Sitges 09: ENTER THE VOID Review

Founder and Editor; Toronto, Canada (@AnarchistTodd)
Sitges 09: ENTER THE VOID Review
[With two very positive reviews of Gaspar Noe's Enter the Void already published here at ScreenAnarchy you may consider my own take on the film to be a dissenting view.  Find the others in the archive.]

Unfocused, poorly thought out, and largely pointless, Gaspar Noe's Enter the Void is the cinematic equivalent to masturbation, a film with seemingly nothing to say beyond "Hi, I'm Gaspar and I've got an expensive toy.  Look what I can do with it."  Hobbled by poor performances and a weak script, crippled by its devotion to a poorly advised stylistic gimmick, Enter the Void is a wildly over-long demonstration of a prodigious talent left to roam freely and turned staggeringly self indulgent as a result.  Clearly there was nobody - absolutely nobody - involved with this project with the power or influence to suggest that maybe - just maybe - some wrong turns were being taken here.

Enter the Void is shot entirely from the point of view of Oscar, a young American man living in Tokyo.  With seemingly no aim to his life other than to be reunited with his sister Linda, from whom he was separated after the tragic death of their parents, Oscar simply drifts through life by the simplest means possible, scraping a living together as a low level drug dealer.  His sister?  Equally aimless, earning her money as a stripper once she joins Oscar in Tokyo, the siblings' relationship laced with uncomfortably sexual undertones.

Shot entirely in a first person perspective through Oscar's eyes - Noe goes so far as to include a blinking effect in the early going - Enter the Void aims to be a portrait of both Oscar and Linda's lives along with the dirtier side of Tokyo, a task it approaches with a drifting, floating camera that comes untethered from the real world when Oscar is gunned down during a drug bust gone bad, his spirit left free to roam both his memories and the earth.

The idea of following a soul is, undoubtedly, an interesting idea on paper and would likely make a very strong short film but as presented here - in a roughly 2h45m cut that differs from the two previous versions screened in Cannes and Toronto respectively - the film is simply far, far too long with no narrative drive whatsoever.  Nothing is actually about anything at all other than Noe's own fixations on sex and violence, the pointlessness of it rendering the entire exercise entirely banal, so much so that Noe actually manages the difficult feat of rendering a sprawling scene of multiple, explicit sexual encounters enormously boring.  None of the actors here are particularly strong, their performances hindered further by Noe's insistence on maintaining the hovering and drifting approach to camera work - a move that may represent the untethered state of Oscar's soul, sure, but one that also means you are constantly looking down on the actors from above, a vantage point that prevents you from actually witnessing or engaging with the large majority of their performances.  Throw in a script that leaves virtually every major character rendered in two incredibly flat dimensions and you have a recipe for disaster.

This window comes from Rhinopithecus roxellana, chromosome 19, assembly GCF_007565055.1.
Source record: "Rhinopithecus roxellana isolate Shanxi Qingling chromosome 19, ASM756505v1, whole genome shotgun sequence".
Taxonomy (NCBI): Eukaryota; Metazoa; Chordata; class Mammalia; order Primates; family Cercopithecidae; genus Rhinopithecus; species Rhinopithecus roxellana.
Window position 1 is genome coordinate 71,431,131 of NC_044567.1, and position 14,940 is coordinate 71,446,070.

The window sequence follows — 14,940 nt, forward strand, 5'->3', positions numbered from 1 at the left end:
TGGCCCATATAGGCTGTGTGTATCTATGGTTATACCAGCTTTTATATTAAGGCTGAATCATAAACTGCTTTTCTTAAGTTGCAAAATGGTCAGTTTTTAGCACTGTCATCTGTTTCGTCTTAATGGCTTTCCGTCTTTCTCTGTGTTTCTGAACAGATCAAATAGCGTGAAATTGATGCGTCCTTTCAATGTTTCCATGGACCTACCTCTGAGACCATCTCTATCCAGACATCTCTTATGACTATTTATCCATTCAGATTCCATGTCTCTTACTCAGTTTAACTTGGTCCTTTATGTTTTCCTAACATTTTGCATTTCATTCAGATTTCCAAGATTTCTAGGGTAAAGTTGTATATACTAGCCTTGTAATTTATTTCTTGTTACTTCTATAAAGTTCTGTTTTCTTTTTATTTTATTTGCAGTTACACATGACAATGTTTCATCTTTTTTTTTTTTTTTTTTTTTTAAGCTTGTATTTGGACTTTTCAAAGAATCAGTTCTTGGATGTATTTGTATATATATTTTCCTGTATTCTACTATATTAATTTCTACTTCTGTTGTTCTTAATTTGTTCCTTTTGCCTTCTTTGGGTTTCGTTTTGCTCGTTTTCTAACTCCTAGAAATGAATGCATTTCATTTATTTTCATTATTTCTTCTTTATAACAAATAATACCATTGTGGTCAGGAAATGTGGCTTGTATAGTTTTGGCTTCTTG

And then there are the interminable connecting shots, the lengthy connections between scenes, nothing more than the camera drifting over top of Tokyo rooftops looking down into the city.  It's a shot that Noe returns to again and again.  And again.  Lengthy connections that add nothing but run time to the whole affair there must be thousands of rooftops in this film, and not a single one of them particularly interesting.  By the time the film finally reached its climactic conclusion - bad pun very definitely intended, for those who know what I'm talking about - I. Just. Wanted. It. To. End.  [Insert drifting roof top shot here] But it didn't. [More roof tops] Tedious and self absorbed in the extreme.

Enter the Void

  • Gaspar Noé
  • Gaspar Noé
  • Lucile Hadzihalilovic
  • Nathaniel Brown
  • Paz de la Huerta
  • Cyril Roy
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Gaspar NoéLucile HadzihalilovicPaz de la HuertaNathaniel BrownCyril RoyOlly AlexanderDramaFantasy

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